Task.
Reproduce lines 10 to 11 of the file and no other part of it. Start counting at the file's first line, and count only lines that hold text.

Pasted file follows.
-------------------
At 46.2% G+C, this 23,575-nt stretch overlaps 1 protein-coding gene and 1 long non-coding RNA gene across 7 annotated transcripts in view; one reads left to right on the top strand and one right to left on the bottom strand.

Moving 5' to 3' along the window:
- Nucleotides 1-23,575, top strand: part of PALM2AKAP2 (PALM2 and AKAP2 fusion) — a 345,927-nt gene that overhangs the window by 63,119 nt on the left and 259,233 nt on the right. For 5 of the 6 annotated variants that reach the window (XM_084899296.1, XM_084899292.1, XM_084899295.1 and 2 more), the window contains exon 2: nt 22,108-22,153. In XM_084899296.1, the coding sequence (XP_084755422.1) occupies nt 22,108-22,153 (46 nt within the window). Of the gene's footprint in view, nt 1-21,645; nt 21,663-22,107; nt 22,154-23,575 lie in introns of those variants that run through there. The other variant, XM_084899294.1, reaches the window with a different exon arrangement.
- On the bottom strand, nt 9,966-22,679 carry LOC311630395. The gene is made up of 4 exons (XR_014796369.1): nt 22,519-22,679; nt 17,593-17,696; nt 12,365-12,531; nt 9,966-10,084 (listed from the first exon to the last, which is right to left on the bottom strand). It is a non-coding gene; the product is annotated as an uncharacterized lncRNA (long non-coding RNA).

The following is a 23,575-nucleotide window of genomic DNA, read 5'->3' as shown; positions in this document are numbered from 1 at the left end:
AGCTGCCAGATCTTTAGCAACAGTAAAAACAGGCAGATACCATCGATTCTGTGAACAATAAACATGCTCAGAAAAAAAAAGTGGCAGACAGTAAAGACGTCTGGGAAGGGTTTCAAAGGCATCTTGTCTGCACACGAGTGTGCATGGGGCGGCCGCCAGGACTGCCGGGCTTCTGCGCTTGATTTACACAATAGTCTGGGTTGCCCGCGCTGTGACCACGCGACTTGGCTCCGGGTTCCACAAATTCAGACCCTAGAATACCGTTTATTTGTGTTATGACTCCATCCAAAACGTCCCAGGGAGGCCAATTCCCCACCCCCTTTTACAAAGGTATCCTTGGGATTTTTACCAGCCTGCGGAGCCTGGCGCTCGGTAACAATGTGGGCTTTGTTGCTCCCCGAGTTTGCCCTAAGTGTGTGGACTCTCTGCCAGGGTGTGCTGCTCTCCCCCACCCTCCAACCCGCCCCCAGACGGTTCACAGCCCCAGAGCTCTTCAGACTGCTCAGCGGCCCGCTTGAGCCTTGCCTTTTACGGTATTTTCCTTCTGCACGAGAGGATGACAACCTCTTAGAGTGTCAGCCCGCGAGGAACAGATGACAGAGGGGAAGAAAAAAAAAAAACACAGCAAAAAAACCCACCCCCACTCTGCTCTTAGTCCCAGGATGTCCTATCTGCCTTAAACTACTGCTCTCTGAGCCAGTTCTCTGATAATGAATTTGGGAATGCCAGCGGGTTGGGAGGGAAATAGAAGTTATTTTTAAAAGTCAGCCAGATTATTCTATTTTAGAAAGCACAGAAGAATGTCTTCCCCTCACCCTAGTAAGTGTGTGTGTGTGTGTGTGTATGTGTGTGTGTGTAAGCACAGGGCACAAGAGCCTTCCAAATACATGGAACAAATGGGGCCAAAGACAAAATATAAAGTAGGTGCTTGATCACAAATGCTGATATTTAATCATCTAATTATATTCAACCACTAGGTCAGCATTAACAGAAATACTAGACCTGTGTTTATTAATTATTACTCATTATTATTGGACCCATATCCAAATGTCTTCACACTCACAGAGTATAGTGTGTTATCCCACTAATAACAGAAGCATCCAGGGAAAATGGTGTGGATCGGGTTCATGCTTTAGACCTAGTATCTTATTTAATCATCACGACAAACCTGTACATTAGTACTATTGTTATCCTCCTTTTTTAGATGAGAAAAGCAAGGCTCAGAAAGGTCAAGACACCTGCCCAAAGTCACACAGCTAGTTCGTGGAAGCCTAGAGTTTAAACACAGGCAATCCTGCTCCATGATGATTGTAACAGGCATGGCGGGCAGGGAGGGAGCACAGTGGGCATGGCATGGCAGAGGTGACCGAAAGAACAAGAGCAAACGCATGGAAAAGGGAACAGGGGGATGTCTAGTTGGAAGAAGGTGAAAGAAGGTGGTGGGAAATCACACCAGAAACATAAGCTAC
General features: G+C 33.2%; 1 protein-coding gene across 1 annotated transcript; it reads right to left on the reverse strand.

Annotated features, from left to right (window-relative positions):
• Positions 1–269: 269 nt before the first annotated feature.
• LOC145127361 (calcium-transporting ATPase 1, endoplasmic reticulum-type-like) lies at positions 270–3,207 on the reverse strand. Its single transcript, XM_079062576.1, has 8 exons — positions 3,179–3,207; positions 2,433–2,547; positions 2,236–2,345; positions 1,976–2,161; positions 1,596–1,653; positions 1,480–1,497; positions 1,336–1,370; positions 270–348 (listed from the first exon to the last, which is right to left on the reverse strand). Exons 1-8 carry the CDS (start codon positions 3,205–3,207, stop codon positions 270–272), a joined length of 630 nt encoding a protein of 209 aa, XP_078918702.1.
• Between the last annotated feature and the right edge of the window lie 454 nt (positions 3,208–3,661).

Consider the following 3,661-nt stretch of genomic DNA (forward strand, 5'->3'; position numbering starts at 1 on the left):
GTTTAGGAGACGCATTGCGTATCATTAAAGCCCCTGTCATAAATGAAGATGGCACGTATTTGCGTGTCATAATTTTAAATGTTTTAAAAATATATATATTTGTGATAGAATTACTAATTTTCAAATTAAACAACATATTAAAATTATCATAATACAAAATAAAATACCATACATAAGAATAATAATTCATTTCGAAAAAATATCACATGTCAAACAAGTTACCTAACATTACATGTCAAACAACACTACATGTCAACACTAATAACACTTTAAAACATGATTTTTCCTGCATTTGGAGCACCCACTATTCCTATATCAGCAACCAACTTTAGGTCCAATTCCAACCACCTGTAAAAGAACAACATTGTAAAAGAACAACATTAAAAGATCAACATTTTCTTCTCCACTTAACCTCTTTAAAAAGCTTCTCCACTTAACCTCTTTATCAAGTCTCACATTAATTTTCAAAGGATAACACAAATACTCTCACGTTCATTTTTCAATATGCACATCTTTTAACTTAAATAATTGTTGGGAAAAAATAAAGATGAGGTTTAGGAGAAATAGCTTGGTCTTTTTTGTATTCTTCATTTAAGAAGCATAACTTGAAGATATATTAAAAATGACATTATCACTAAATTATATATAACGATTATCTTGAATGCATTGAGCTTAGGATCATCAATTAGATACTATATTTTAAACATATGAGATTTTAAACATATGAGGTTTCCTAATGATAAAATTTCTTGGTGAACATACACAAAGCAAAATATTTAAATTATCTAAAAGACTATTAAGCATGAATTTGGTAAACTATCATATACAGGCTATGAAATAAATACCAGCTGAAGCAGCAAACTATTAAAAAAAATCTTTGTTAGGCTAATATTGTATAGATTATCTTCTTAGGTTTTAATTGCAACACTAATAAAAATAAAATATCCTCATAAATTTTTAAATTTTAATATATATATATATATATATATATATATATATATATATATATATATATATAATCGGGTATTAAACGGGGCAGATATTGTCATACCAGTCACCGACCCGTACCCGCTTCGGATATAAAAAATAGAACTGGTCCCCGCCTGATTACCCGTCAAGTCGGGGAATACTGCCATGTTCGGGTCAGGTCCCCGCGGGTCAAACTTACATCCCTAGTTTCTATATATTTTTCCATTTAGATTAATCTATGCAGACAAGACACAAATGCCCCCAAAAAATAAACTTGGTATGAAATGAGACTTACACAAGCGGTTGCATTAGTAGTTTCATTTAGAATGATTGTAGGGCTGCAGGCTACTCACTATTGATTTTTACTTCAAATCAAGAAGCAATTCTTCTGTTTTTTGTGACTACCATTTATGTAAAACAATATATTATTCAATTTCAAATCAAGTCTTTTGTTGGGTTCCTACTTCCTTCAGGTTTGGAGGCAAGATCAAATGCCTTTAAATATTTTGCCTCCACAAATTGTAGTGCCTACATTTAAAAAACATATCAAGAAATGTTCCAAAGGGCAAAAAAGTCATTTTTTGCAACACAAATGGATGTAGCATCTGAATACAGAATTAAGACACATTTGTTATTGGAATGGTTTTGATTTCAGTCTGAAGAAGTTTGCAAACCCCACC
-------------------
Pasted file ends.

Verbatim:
• LOC145127361 (calcium-transporting ATPase 1, endoplasmic reticulum-type-like) lies at positions 270–3,207 on the reverse strand. Its single transcript, XM_079062576.1, has 8 exons — positions 3,179–3,207; positions 2,433–2,547; positions 2,236–2,345; positions 1,976–2,161; positions 1,596–1,653; positions 1,480–1,497; positions 1,336–1,370; positions 270–348 (listed from the first exon to the last, which is right to left on the reverse strand). Exons 1-8 carry the CDS (start codon positions 3,205–3,207, stop codon positions 270–272), a joined length of 630 nt encoding a protein of 209 aa, XP_078918702.1.
• Between the last annotated feature and the right edge of the window lie 454 nt (positions 3,208–3,661).